The qvevri method ages the wine gradually, developing more flavour, softening tannins, and improving mouthfeel but it is not yet certain how popular this style of wine will become.  The answer will likely come down to a matter of taste, but if my friend’s reaction to it is any indication, qvevri produced wines will have a bright future. 

Sláinte mhaith

Sustainability of the Wine Industry

Sustainability is defined from an environmental perspective as “the avoidance of the depletion of natural resources in order to maintain an ecological balance”.  The objectives include a desire to improve environmental performance, improve the quality of wine growing and winemaking in an environmentally responsive manner, provide information to consumers and add value to the wine industry and the community.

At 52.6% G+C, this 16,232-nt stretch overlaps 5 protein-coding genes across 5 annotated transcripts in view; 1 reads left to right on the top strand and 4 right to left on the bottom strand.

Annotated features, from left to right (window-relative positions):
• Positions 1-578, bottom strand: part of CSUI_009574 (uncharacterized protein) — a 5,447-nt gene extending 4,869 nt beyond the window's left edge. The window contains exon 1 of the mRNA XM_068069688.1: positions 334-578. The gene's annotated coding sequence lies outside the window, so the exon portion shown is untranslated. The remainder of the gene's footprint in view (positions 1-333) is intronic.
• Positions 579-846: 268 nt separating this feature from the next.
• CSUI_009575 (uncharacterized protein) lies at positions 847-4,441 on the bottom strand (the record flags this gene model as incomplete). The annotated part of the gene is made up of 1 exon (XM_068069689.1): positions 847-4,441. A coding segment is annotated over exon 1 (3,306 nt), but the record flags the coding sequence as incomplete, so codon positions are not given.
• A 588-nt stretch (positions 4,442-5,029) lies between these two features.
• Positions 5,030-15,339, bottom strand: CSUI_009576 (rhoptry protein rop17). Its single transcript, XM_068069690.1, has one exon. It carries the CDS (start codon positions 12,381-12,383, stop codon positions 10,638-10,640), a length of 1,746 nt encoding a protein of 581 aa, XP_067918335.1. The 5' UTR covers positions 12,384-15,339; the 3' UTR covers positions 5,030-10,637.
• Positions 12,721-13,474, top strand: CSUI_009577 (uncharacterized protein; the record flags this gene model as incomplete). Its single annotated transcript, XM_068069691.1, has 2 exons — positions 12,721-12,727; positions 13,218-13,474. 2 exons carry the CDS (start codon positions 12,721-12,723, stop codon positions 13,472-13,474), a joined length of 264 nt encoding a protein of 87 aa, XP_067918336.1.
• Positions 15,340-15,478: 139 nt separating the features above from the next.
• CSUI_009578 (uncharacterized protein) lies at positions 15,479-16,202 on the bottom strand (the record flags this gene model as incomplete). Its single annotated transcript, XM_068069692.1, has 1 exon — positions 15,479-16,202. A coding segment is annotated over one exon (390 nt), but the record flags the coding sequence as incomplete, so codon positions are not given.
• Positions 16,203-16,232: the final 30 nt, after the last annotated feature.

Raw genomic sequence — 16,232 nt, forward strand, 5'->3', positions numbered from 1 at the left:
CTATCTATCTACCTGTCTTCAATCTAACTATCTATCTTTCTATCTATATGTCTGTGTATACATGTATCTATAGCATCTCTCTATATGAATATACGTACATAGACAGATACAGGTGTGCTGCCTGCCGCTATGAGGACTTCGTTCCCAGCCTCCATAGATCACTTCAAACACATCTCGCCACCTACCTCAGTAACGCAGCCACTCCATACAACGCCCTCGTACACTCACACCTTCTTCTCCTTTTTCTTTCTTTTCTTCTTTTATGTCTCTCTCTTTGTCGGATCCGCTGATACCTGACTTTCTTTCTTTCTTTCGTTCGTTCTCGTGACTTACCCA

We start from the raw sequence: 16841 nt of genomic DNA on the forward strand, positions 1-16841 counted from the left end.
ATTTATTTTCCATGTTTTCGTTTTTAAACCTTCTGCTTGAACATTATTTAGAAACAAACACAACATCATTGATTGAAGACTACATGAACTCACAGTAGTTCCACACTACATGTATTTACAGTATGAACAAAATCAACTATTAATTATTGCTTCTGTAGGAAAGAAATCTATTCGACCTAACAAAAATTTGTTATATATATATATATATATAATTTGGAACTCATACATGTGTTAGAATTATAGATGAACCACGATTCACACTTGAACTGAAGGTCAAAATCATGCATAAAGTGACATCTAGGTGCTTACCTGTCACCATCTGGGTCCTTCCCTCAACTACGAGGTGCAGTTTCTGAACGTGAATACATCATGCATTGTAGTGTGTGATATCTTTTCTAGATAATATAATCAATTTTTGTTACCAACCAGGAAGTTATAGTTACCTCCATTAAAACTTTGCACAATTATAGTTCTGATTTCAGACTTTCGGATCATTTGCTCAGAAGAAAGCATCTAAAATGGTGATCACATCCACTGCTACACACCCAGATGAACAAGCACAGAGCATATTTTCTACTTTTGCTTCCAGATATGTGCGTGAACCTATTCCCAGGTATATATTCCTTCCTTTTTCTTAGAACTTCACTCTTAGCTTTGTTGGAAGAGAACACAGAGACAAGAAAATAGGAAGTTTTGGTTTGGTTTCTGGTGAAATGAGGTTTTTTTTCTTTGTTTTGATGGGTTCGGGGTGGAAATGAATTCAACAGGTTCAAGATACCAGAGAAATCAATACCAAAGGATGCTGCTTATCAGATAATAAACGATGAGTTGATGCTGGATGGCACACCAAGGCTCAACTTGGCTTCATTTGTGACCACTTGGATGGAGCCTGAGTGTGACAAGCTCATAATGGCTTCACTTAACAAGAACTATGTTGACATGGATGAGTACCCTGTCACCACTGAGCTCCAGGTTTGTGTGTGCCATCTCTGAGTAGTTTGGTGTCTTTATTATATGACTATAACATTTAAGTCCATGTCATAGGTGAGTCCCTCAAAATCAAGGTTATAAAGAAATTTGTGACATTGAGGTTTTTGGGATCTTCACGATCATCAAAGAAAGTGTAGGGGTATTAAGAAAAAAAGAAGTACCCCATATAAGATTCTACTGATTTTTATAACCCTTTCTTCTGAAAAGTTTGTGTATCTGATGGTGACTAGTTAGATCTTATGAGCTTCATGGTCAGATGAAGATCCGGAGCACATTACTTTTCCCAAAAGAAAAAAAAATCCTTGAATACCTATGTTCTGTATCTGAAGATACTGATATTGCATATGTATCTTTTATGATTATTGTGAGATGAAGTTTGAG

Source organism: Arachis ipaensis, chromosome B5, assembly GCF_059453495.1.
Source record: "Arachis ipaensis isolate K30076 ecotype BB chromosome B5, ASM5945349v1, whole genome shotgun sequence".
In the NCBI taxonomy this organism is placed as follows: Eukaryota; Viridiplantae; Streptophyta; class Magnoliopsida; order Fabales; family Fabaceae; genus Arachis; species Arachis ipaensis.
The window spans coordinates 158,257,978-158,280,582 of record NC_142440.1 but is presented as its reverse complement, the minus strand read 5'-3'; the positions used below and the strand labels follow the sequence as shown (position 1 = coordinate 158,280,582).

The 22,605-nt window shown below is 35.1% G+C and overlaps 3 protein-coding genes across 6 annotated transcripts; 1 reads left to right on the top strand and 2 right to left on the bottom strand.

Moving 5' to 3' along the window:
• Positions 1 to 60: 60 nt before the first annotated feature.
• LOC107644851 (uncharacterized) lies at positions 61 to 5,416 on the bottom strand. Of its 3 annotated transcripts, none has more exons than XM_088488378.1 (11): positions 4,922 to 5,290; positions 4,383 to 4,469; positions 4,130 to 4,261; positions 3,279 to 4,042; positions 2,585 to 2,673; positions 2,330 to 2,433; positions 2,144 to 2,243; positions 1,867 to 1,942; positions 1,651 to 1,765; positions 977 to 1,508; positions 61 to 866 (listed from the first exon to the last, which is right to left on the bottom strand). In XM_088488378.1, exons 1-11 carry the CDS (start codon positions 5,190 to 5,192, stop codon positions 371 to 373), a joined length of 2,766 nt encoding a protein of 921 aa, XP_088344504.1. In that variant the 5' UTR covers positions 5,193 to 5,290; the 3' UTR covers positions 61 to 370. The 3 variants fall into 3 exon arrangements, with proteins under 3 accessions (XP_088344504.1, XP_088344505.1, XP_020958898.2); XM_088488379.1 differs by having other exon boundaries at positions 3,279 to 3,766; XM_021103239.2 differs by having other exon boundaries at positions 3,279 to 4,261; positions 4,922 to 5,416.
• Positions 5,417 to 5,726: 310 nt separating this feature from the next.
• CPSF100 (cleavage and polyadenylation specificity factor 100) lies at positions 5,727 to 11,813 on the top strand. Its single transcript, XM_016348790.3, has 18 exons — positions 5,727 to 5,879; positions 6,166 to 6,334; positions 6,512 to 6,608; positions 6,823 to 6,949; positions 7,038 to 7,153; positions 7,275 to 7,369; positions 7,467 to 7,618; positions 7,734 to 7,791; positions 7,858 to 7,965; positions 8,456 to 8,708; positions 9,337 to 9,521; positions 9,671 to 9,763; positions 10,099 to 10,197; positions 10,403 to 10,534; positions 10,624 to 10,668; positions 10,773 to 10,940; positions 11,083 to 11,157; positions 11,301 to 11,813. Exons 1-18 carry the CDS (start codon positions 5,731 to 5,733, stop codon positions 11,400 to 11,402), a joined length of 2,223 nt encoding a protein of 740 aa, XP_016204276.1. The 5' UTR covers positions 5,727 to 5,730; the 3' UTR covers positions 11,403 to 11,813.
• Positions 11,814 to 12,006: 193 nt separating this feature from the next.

Because of climate change, people are more willing than ever to go “green” with their eating habits, from going more plant-based to cutting back on food waste. Many people have become interested in making their beverages more eco-friendly, including drinking sustainable wine.

Wine Growers Canada (WGC) supports a selection of appropriate environmental sustainability programs for both winery and vineyard operations, underlining a widespread awareness of environmental sustainability and a commitment to implementation. WGC’s Environmental Sustainability Principles were developed in cooperation with FIVS, a worldwide organization designed to serve the alcohol beverage industry. FIVS also collaborates with the International Organization of Wine and Vine (OIV) on sustainability, and both have been adopted by the World Wine Trade Group. These principles ensure flexibility in achieving environmental sustainability objectives, while preserving the programs of individual wineries and providing an ability to achieve success within a company’s particular operating environment.

Vineyards

The vineyards are where sustainable practices are the most obvious.  The main objective is to reduce the need for the use of chemicals and create a healthy viable biodiversity where the vineyard can survive.